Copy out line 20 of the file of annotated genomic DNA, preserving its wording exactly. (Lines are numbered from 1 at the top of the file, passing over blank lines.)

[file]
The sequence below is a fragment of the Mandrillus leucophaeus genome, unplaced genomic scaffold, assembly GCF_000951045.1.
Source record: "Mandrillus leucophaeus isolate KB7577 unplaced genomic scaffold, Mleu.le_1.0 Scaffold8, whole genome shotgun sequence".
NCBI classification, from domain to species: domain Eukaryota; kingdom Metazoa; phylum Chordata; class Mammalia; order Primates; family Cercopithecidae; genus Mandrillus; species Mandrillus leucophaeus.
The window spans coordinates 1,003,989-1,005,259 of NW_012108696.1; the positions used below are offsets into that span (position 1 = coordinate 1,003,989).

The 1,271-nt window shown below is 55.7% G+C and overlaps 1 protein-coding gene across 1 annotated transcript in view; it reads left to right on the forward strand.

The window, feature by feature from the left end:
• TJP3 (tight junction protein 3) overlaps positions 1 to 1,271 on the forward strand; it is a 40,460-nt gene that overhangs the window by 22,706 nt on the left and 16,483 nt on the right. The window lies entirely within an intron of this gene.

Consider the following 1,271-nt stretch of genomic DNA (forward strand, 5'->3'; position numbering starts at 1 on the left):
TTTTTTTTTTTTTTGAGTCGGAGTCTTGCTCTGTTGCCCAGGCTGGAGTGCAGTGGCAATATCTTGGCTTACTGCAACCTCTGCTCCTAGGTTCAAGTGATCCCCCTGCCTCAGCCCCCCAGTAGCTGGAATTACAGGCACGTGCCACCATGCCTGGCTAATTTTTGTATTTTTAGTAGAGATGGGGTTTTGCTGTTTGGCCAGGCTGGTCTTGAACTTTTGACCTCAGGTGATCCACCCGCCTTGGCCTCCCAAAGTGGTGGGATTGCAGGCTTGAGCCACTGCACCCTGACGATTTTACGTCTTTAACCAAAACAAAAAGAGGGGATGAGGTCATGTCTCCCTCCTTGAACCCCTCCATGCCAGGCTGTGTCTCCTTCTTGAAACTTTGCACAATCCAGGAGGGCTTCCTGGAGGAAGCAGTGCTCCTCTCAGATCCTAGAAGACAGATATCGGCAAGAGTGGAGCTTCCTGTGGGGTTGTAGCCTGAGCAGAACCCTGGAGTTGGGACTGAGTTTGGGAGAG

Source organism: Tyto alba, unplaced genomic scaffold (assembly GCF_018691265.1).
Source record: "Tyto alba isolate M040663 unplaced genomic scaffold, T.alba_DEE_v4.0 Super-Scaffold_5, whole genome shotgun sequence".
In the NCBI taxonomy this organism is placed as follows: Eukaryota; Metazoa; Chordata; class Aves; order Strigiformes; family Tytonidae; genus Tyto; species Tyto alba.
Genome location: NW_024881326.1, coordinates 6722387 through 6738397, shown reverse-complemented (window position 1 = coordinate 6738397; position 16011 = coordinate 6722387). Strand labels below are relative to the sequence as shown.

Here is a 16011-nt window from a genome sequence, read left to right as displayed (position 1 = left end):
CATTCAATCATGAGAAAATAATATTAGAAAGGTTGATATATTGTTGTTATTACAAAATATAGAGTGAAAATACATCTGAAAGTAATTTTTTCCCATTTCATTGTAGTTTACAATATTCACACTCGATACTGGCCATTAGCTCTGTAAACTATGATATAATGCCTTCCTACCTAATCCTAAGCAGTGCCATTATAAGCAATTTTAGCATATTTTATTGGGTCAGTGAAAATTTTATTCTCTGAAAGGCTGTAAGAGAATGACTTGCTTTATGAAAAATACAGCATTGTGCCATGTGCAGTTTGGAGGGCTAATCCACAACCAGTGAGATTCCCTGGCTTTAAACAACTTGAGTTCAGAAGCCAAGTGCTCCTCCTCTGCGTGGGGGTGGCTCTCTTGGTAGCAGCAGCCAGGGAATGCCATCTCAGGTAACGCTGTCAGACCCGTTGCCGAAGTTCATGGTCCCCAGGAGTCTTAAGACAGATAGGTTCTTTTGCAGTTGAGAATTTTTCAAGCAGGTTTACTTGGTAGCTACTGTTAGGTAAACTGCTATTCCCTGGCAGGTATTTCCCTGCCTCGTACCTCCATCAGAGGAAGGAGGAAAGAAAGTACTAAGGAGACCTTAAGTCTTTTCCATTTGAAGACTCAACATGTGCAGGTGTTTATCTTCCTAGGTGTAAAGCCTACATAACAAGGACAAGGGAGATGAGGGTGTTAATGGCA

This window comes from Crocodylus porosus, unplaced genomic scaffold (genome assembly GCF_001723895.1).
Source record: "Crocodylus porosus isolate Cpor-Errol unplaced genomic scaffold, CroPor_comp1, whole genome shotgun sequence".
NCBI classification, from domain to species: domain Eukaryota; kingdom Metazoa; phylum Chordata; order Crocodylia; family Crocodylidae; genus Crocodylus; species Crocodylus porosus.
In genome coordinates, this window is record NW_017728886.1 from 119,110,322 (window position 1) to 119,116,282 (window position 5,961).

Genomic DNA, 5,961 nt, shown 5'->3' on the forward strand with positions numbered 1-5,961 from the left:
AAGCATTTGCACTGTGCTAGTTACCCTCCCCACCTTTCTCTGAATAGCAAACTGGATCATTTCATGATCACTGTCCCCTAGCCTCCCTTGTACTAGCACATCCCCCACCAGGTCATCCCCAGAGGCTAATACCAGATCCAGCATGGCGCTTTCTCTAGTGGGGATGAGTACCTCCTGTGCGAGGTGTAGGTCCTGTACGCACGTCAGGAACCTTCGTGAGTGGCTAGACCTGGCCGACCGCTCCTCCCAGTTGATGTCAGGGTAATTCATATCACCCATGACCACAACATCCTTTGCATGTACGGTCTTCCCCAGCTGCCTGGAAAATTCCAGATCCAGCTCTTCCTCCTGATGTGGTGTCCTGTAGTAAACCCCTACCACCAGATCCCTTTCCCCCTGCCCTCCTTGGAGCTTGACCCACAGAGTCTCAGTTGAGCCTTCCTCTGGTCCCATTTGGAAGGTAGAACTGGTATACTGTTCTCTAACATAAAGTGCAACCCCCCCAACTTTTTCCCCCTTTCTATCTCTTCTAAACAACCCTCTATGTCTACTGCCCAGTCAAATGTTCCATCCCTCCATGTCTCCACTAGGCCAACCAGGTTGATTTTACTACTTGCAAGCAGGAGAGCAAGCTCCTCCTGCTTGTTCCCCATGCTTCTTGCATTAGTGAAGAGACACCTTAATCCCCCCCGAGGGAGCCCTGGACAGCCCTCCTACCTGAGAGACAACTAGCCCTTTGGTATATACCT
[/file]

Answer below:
Genomic DNA, 5,961 nt, shown 5'->3' on the forward strand with positions numbered 1-5,961 from the left: